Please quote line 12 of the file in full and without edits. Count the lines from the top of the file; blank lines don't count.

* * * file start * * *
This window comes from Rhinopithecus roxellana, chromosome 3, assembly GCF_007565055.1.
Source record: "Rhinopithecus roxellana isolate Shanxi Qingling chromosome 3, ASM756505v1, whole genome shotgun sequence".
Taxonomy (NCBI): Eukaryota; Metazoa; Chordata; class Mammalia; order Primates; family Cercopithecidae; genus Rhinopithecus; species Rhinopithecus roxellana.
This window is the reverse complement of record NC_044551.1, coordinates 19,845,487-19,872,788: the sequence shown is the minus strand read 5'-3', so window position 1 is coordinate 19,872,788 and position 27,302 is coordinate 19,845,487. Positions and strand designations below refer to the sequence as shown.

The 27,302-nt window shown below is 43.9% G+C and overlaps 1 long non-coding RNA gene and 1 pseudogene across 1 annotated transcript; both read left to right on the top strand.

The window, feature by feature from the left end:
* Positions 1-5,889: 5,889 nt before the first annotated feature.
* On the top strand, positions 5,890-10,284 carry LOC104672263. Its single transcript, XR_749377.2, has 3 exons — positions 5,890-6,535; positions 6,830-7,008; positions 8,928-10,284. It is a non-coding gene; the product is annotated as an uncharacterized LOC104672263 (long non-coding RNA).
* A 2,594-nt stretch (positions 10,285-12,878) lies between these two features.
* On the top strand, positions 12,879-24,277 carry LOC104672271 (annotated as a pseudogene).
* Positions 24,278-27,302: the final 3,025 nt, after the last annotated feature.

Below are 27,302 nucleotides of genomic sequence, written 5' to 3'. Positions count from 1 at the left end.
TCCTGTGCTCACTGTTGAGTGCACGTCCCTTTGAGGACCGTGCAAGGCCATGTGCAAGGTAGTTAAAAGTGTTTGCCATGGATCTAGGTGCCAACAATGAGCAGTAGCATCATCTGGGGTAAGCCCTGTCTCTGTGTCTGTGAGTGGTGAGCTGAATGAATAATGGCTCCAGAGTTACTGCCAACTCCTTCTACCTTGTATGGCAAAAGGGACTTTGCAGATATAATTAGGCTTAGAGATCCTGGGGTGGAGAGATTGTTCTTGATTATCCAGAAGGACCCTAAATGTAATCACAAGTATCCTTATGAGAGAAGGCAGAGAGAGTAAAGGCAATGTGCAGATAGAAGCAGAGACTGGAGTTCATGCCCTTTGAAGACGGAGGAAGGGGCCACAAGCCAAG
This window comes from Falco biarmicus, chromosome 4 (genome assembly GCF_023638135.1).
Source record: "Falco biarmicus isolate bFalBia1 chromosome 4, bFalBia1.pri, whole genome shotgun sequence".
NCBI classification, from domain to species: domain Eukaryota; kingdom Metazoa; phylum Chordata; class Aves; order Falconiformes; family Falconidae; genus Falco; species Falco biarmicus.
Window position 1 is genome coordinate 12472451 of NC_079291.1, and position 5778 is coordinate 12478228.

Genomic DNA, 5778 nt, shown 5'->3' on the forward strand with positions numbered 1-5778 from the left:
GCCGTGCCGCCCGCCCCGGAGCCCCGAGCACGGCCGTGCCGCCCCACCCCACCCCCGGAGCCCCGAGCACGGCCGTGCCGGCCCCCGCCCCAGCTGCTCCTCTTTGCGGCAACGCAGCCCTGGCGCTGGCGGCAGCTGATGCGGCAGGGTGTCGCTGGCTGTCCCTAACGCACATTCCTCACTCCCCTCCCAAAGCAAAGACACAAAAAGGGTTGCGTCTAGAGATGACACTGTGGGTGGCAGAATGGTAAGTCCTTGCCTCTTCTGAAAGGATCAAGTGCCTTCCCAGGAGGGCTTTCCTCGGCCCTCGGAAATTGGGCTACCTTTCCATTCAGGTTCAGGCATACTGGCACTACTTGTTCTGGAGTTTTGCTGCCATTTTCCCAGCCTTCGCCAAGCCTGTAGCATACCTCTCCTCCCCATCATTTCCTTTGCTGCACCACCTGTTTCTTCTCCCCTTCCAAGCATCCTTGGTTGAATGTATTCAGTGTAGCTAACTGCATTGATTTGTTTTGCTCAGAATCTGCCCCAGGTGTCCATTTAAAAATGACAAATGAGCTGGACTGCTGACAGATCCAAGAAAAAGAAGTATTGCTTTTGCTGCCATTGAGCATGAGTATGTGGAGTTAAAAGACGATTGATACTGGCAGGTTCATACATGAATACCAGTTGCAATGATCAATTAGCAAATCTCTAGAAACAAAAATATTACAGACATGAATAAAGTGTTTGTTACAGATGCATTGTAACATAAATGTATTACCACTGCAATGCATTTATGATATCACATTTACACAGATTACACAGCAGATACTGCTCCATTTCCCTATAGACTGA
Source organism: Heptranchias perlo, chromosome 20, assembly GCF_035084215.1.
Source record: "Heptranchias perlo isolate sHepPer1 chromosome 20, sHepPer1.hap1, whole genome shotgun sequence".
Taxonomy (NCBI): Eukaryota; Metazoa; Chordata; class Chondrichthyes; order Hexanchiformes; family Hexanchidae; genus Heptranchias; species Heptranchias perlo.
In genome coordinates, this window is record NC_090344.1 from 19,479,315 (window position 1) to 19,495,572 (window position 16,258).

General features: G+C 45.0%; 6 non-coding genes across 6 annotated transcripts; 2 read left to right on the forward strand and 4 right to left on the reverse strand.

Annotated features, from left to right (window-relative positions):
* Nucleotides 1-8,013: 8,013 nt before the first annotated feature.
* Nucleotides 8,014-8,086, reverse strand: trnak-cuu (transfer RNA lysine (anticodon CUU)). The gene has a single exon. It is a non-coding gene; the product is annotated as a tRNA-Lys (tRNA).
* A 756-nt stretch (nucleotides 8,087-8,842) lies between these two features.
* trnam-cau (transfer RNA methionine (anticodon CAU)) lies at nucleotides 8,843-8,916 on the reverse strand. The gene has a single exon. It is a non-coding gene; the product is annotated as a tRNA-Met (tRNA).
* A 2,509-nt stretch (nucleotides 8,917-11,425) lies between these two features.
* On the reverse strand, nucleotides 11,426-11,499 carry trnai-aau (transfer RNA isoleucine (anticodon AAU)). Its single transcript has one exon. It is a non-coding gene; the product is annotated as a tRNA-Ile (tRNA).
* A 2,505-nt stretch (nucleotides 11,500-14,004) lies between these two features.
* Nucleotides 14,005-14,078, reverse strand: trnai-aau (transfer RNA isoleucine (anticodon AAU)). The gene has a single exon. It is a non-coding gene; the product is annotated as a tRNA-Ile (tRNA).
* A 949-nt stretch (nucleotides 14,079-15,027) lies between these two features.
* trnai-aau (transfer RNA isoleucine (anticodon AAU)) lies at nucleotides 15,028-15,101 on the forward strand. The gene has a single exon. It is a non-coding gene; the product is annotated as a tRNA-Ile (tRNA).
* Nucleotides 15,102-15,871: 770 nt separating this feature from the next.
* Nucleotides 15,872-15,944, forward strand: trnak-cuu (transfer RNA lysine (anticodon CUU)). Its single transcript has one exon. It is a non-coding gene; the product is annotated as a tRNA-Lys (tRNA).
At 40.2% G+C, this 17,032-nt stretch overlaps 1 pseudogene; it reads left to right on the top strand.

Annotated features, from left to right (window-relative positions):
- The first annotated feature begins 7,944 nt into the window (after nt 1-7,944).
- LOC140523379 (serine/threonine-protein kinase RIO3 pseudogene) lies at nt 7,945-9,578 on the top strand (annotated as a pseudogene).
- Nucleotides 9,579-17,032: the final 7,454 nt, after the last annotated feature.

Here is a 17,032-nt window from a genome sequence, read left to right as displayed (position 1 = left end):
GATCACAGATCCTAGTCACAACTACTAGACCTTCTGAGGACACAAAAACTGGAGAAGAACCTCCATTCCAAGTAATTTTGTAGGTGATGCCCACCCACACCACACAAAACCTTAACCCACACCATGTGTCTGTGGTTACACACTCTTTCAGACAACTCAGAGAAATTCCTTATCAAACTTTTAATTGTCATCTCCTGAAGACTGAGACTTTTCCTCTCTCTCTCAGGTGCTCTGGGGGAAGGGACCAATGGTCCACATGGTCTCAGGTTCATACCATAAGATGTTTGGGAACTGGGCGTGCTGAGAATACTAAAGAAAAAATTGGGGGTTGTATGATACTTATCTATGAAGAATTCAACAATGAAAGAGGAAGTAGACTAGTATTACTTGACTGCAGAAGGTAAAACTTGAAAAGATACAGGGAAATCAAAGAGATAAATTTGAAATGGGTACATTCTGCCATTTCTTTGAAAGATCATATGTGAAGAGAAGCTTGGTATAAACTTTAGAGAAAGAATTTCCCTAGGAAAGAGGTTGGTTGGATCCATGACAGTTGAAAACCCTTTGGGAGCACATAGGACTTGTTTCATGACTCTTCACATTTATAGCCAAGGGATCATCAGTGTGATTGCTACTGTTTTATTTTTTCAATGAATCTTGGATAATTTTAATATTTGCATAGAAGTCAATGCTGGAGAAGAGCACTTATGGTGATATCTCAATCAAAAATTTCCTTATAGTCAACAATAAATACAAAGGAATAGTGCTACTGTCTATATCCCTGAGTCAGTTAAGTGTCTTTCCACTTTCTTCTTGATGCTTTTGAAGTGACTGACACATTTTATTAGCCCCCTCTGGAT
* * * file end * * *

Below are 27,302 nucleotides of genomic sequence, written 5' to 3'. Positions count from 1 at the left end.